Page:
Master of natural breathingOne community to which I belonged had a pet cat. It wasn’t the sharp-eyed fleet-footed type, but a massive black and white neutered male. Dinky was everybody’s pet, about as peaceful and inactive a creature as you could find.

Most of his daylight hours were spent curled up on a couch in the hall. As he slept, the regular movement of feline lungs would from time to time produce a contented sigh. Occasionally, if I had to comfort a stressed visitor, the first thing I did was invite him or her to sit for a few moments and just watch Dinky – if they liked cats, that is! Usually it was a much less stressed individual who sat down with me a short time later. Dinky knew all about relaxation – as do most animals.

Children up to about the age of five have one special thing in common with animals - they are masters in the art of natural breathing. Without being taught by anyone, they allow themselves to be breathed, and have been breathed in this natural way from the first moments after they were born.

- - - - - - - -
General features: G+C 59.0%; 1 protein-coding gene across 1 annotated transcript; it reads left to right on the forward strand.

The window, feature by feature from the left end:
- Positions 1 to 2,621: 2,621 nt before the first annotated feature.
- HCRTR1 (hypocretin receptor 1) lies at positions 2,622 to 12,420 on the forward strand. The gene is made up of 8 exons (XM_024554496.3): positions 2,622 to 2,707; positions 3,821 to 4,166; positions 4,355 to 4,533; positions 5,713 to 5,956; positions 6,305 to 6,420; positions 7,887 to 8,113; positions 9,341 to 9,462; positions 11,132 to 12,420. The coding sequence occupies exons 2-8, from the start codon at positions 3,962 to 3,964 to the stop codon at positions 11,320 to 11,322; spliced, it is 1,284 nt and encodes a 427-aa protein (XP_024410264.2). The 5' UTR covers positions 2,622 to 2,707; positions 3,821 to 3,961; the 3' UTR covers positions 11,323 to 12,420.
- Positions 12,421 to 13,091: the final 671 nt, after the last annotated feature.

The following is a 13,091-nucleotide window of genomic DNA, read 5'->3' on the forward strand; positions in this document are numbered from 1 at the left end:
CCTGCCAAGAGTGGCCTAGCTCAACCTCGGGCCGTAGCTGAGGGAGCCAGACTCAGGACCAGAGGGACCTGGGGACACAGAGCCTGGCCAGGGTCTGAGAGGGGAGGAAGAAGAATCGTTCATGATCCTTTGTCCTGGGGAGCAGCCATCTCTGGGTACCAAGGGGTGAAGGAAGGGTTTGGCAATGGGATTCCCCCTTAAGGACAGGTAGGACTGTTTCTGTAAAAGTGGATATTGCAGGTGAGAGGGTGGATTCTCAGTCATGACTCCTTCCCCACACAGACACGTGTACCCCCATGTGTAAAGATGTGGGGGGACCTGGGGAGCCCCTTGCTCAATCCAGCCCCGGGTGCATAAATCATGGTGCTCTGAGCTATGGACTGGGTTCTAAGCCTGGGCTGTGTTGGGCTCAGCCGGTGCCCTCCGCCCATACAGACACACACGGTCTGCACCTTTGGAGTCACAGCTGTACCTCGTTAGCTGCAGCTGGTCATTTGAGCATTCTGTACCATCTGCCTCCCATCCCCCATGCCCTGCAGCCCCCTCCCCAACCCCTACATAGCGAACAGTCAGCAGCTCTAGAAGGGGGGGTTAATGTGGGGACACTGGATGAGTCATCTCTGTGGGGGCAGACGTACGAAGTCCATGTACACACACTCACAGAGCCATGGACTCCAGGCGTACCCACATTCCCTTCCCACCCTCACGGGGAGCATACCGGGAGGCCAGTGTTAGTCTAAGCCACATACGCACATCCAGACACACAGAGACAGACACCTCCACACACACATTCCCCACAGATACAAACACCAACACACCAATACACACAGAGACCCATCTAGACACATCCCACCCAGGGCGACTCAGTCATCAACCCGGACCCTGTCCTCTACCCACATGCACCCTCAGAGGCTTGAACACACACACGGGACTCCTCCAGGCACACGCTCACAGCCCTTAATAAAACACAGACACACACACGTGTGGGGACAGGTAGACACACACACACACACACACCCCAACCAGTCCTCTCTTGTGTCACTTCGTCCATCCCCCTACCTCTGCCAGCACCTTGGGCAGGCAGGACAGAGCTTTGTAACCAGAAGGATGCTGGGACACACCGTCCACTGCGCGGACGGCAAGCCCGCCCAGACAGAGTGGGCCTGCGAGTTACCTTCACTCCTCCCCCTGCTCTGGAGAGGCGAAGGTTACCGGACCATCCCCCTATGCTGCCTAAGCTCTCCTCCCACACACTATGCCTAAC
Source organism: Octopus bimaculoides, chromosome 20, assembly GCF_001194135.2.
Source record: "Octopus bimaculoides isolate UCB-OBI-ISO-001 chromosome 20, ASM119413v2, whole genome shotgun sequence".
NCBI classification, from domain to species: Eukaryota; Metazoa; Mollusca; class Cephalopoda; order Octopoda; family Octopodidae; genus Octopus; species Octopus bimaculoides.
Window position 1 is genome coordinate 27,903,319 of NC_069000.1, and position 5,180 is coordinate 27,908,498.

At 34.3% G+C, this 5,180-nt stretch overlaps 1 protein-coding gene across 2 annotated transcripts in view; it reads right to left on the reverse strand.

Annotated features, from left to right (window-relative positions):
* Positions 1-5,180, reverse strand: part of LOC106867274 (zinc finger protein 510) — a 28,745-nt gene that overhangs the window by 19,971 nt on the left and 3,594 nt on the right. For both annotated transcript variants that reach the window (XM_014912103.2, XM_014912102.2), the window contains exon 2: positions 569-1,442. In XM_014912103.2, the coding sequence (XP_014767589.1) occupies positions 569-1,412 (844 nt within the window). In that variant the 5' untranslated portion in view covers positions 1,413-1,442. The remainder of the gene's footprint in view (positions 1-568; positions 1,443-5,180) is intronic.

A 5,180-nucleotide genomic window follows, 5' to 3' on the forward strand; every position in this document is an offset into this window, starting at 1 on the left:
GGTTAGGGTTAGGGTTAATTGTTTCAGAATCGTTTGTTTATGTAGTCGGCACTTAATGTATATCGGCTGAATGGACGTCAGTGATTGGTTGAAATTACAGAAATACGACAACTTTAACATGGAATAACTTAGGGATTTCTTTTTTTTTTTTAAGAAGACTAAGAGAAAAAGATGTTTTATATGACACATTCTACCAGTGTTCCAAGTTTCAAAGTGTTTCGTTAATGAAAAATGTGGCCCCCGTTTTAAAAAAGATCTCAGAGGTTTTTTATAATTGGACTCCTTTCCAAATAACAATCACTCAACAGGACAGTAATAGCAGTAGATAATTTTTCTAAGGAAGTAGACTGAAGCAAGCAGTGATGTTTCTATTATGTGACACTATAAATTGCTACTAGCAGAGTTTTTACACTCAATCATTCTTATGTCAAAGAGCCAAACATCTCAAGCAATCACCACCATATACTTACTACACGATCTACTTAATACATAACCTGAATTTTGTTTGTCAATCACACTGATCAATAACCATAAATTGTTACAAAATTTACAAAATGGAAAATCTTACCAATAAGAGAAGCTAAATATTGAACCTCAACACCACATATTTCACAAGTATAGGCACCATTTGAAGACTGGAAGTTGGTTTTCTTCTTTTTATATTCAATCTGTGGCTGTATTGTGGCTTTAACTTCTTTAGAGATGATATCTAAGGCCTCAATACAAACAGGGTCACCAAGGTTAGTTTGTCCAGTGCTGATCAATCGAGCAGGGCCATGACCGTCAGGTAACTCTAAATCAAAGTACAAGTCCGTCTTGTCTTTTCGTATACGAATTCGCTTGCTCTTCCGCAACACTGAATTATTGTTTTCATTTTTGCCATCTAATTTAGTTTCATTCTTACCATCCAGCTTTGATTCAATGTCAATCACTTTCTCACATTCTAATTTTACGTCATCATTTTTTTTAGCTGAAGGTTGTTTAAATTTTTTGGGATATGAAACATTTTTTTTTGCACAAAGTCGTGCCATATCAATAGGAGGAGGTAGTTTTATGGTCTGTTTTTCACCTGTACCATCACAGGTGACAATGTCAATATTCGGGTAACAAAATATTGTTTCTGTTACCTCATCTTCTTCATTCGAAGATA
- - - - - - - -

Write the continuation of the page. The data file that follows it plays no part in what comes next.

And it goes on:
Quietly sitting and watching an infant sleeping is instructive as well as relaxing. It can teach us how to let go and allow the breath to flow naturally. What is striking is how free the awakened child is from all inhibitions, and how its belly expands to the full with each in-breath. Without a socially acquired self-consciousness, the breath flows freely, naturally and fully. If we could only receive the breath as children do! The words of Jesus: “Unless you change and become like children, you will never enter the kingdom of heaven” (Matthew 18.3) take on a new meaning when read in the context of breath.

Some who have quietly watched a child sleeping, in reality or in their imagination while meditating, have been helped to recognize how much they tried to control the breath. One woman told me: “The image of my sleeping child helped put me in touch with the more trusting child-like part of myself.”